The rebellion held out as Bobbin admitted defeat when his radio crackled, an’ his Gaffer ordered him elsewhere. Nane the less, rebel was trending, an’ like an infection, ah took hold.
Exiting mah hideout, ah prepared for the onslaught. In an ugly incident, if looks could have killed, ah was a goner. No the height ae nonsense but famed for her signature daggers, mah maw drew her eyes aff me, the look penetrating my soul.
'An’ that’ll no be happenin’!' I winked.
'Naw…., tally-ho maw!'
'You’re a pure riot!' ma posse chuckled as ah relayed rebel events.
Ah was a complex kid but so was mah fear. Life had torn cracks in mah maw cos ae her poor choices and she wasnae getting away wi’ tearing any more cracks in mine. A victim ae circumstance, mah rebellion rose fae frustration from our midnight flit tae Edinburgh, and being catapulted without warning, intae a life ah didnae fit intae. Mah broad Glaswegian accent made me the subject ae ridicule. So did the clothing grant shoes and jacket, indicating ah was a welfare wean, that made me the subject ae playground humiliation. They were bouffin’, they compromised mah dignity, an’ ah wasnae wearing them.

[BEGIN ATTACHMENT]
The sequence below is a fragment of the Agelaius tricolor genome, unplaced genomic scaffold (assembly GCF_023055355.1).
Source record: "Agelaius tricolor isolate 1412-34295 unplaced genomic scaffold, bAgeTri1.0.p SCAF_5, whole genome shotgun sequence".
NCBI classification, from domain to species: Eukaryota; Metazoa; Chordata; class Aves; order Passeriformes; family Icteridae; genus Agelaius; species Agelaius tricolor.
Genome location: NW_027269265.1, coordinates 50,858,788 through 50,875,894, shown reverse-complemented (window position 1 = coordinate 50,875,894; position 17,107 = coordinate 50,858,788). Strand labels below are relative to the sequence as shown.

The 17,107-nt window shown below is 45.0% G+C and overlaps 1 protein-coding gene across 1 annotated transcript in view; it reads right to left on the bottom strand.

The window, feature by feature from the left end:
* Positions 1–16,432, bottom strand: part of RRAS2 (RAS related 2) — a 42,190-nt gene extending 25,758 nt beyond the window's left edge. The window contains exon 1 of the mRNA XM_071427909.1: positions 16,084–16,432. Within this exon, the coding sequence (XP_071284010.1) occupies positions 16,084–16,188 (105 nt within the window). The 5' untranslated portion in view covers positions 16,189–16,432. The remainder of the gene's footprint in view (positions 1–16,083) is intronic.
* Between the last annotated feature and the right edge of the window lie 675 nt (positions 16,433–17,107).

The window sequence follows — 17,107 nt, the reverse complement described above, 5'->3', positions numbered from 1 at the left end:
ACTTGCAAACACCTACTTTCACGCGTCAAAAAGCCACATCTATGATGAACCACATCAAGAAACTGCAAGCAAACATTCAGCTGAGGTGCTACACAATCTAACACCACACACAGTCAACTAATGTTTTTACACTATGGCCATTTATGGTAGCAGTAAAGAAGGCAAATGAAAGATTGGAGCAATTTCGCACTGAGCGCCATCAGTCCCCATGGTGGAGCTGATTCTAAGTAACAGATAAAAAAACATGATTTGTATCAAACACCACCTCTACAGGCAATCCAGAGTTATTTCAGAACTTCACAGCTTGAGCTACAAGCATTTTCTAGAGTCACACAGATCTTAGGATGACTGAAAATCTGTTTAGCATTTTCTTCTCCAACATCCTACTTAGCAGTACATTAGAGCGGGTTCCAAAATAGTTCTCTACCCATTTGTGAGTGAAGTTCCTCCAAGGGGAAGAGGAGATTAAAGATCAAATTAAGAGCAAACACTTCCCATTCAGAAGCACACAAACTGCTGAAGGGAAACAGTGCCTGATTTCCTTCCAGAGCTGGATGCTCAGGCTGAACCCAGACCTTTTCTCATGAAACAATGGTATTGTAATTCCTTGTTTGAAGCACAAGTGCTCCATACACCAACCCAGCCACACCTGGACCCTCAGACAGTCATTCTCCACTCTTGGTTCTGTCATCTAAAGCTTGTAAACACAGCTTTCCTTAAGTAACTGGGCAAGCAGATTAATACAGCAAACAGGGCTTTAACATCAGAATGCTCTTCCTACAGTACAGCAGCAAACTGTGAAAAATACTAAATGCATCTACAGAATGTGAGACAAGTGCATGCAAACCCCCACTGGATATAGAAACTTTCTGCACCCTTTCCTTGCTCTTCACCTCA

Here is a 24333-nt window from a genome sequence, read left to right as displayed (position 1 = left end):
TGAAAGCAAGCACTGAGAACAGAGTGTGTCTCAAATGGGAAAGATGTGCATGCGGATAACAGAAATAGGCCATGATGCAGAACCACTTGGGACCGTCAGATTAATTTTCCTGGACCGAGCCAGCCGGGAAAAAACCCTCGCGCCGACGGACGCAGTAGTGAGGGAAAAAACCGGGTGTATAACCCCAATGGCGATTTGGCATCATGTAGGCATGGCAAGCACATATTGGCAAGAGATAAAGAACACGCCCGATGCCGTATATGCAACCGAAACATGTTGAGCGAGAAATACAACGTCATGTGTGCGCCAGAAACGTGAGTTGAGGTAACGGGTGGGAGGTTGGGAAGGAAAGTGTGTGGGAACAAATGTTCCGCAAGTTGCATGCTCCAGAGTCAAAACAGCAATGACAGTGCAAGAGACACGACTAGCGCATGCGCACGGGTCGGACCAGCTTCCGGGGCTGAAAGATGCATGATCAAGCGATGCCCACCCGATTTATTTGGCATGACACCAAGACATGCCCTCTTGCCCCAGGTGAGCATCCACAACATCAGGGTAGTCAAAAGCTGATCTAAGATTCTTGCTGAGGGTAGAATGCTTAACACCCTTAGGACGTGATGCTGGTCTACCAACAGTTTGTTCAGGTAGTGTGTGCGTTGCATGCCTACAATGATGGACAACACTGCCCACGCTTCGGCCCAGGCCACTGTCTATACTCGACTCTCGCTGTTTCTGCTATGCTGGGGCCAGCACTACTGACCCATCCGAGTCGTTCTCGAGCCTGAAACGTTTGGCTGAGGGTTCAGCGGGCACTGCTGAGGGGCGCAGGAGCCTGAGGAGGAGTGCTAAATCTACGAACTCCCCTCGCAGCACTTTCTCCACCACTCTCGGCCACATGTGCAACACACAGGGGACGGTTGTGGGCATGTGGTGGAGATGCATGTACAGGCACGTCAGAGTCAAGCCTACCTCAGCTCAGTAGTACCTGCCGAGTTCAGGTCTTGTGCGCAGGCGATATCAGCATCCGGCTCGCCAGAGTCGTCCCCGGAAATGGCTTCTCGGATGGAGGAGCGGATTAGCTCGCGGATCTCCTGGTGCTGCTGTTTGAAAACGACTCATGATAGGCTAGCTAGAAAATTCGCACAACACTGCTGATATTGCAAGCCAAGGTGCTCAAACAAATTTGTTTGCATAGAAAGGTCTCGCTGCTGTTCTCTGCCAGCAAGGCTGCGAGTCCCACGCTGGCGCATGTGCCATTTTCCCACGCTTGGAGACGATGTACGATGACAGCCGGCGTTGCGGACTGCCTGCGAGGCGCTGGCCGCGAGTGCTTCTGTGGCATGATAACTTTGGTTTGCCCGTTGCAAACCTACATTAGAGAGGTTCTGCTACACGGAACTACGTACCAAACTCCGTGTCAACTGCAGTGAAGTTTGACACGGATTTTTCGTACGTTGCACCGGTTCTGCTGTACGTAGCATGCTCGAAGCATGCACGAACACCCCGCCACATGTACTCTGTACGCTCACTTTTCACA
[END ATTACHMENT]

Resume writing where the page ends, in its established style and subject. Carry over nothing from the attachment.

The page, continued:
Wi’ the dreaded chap fae Peacock, the Education Welfare Officer, trouble brewed. An imposing character, he terrorised weans, no this wean though. The standoff continued until he put me before the Children’s Hearing.
Sat in silence, the glare of the opposition was slicing.
'Awkward!' I blurted out amid disbelieving gasps.
'Show some respect!' the bigwig peered over his spectacles.
'Bolt you ya fossil!'